But… wait for it… the final image…here comes the gut punch.

Norte, the End of History

Norte, the End of HistoryNorte, the End of History, a partial adaptation of Fyodor Dostoevsky’s Crime and Punishment, tells the story of two men, Joaquin (Archie Alemania) and Fabian (Sid Lucero)- both repeated borrowers from local usurer and villainess, Magda (Mae Paner). When the two bear witness to one of Magda’s particularly cruel acts, they respond with violence. Joaquin attempts to strangle Magda but flees when he cannot complete the deed, while, later that evening; Fabian brutally murders both Magda and her adolescent daughter. Yet the police accuse Joaquin of the crime, and Fabian roams free.


What follows is a harrowing tale of suffering and brutality, as well as a philosophical consideration of crime and its far-reaching consequences. Fabian, refusing to publicly acknowledge his crime and continuing to wallow in his contrarian intellectualism, flees to Manila, where he befriends a group of born-again Christians. Joaquin, on the other hand, helplessly asserts his innocence from prison while doing his best to offer compassion in an otherwise ruthlessly violent and merciless environment. Meanwhile, Joaquin’s wife, Eliza (Angeli Bayani), struggles to make ends meet for their two young children and come to terms with her husband’s absence.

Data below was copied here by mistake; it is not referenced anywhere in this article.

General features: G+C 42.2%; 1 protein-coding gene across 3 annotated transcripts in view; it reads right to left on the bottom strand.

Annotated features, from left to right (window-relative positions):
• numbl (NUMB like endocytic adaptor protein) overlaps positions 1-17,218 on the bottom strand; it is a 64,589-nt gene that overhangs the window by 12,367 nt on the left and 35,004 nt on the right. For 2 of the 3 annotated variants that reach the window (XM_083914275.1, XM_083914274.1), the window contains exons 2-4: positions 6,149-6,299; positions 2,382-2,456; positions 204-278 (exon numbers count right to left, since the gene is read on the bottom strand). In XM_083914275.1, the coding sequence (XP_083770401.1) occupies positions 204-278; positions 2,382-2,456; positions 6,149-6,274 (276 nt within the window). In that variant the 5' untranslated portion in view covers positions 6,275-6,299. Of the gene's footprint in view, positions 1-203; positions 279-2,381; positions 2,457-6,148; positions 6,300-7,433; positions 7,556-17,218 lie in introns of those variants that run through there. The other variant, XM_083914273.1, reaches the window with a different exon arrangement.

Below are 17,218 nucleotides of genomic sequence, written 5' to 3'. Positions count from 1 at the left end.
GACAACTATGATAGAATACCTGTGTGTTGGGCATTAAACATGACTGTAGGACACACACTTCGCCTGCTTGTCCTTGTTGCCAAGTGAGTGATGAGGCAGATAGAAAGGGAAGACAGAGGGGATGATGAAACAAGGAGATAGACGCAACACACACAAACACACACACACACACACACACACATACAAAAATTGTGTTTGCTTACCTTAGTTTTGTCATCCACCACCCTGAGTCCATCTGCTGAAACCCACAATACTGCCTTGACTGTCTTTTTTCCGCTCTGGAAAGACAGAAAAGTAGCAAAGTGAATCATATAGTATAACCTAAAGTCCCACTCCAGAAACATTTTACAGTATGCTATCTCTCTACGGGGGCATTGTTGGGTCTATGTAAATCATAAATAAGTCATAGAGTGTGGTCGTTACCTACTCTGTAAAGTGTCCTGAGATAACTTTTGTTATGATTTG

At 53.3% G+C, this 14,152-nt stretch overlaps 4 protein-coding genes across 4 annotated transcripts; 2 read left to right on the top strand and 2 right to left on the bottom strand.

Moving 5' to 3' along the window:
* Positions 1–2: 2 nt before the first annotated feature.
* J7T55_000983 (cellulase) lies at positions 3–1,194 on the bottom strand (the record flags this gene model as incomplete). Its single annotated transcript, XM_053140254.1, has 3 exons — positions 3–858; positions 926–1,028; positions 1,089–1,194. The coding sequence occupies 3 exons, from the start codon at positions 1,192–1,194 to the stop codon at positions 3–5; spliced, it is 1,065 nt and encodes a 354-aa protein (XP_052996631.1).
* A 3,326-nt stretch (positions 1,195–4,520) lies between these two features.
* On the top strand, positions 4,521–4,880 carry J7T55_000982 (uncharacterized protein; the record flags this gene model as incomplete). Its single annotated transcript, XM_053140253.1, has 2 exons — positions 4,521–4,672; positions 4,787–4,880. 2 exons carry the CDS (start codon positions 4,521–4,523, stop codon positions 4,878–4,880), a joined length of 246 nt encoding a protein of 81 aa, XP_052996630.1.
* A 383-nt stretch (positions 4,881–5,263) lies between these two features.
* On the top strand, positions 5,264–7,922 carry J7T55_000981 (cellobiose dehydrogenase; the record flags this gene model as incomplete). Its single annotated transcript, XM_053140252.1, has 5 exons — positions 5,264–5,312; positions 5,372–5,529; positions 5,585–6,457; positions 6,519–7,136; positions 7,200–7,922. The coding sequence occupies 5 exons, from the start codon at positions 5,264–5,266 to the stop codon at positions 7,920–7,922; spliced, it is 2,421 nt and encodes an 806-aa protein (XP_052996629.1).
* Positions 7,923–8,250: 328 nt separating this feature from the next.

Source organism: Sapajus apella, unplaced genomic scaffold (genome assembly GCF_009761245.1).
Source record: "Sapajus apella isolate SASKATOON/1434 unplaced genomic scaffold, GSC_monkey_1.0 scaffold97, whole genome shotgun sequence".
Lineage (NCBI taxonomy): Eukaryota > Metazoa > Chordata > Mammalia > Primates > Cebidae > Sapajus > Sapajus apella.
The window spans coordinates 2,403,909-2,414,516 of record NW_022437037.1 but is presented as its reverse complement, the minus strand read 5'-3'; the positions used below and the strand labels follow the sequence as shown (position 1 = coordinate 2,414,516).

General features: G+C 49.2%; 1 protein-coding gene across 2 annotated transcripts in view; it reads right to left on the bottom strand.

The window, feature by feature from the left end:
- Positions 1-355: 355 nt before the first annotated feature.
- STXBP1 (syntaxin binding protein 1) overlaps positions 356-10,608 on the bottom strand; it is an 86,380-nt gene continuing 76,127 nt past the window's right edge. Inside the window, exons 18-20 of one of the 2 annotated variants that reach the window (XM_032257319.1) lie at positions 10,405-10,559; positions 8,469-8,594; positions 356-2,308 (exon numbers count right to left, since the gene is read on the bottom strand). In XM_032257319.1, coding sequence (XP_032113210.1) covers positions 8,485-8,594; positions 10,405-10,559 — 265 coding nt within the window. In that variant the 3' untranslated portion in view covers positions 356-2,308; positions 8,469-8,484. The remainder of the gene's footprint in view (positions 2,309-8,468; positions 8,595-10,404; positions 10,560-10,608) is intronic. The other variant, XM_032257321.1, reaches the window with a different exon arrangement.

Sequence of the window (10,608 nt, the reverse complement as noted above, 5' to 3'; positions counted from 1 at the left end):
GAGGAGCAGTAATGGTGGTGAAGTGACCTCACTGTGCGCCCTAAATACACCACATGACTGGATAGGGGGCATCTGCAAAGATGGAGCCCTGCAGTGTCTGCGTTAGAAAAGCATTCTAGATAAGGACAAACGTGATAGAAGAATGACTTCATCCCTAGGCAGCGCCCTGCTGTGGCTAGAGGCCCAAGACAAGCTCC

With a deliberate long-take style, the film’s pacing and visuals pay homage to directors like Andrei Tarkovsky and Lisandro Alonso. It also raises timeless questions of justice and forgiveness, both for these characters and on a much broader scale: Will Fabian confess his crime? Will Joaquin be acquitted? What forms can justice take, if ever it occurs? How much violence can weigh upon one person’s conscience before s/he breaks under its weight? How do the pains of suffering play out differently in the lives of men and women and in the lives of believers and non-believers? Norte poses these questions quietly and subtly against a Filipino background that glows with incongruous, elemental beauty.

Mourning Recipe – Closing Film

Mourning Recipe


$15 * No passes accepted